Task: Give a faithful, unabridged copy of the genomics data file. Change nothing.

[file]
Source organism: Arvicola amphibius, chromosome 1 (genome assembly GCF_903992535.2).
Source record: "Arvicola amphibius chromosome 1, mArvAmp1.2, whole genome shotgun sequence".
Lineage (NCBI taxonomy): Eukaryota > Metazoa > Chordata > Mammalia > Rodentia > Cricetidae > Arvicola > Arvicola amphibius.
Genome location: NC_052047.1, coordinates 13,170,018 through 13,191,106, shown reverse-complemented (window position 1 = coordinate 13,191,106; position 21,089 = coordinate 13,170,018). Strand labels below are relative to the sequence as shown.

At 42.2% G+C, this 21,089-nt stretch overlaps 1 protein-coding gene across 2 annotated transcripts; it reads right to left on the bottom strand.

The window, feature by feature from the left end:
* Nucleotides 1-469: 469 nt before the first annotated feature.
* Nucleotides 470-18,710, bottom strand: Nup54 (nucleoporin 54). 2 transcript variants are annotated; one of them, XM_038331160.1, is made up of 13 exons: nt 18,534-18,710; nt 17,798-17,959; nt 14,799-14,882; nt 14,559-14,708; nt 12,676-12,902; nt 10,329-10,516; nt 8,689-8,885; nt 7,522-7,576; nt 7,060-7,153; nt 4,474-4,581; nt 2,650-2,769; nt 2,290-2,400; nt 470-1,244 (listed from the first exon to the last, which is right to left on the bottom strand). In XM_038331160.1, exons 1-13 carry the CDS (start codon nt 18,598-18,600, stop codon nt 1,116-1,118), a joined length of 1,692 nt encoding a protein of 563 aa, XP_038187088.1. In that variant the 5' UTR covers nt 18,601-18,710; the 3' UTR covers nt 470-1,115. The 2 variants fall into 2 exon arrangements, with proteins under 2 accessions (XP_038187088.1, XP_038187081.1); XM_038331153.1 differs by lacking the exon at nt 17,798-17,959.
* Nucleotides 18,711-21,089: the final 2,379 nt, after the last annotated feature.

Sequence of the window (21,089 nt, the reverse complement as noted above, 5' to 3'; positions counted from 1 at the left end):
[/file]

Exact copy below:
Source organism: Arvicola amphibius, chromosome 1 (genome assembly GCF_903992535.2).
Source record: "Arvicola amphibius chromosome 1, mArvAmp1.2, whole genome shotgun sequence".
Lineage (NCBI taxonomy): Eukaryota > Metazoa > Chordata > Mammalia > Rodentia > Cricetidae > Arvicola > Arvicola amphibius.
Genome location: NC_052047.1, coordinates 13,170,018 through 13,191,106, shown reverse-complemented (window position 1 = coordinate 13,191,106; position 21,089 = coordinate 13,170,018). Strand labels below are relative to the sequence as shown.

At 42.2% G+C, this 21,089-nt stretch overlaps 1 protein-coding gene across 2 annotated transcripts; it reads right to left on the bottom strand.

The window, feature by feature from the left end:
* Nucleotides 1-469: 469 nt before the first annotated feature.
* Nucleotides 470-18,710, bottom strand: Nup54 (nucleoporin 54). 2 transcript variants are annotated; one of them, XM_038331160.1, is made up of 13 exons: nt 18,534-18,710; nt 17,798-17,959; nt 14,799-14,882; nt 14,559-14,708; nt 12,676-12,902; nt 10,329-10,516; nt 8,689-8,885; nt 7,522-7,576; nt 7,060-7,153; nt 4,474-4,581; nt 2,650-2,769; nt 2,290-2,400; nt 470-1,244 (listed from the first exon to the last, which is right to left on the bottom strand). In XM_038331160.1, exons 1-13 carry the CDS (start codon nt 18,598-18,600, stop codon nt 1,116-1,118), a joined length of 1,692 nt encoding a protein of 563 aa, XP_038187088.1. In that variant the 5' UTR covers nt 18,601-18,710; the 3' UTR covers nt 470-1,115. The 2 variants fall into 2 exon arrangements, with proteins under 2 accessions (XP_038187088.1, XP_038187081.1); XM_038331153.1 differs by lacking the exon at nt 17,798-17,959.
* Nucleotides 18,711-21,089: the final 2,379 nt, after the last annotated feature.

Sequence of the window (21,089 nt, the reverse complement as noted above, 5' to 3'; positions counted from 1 at the left end):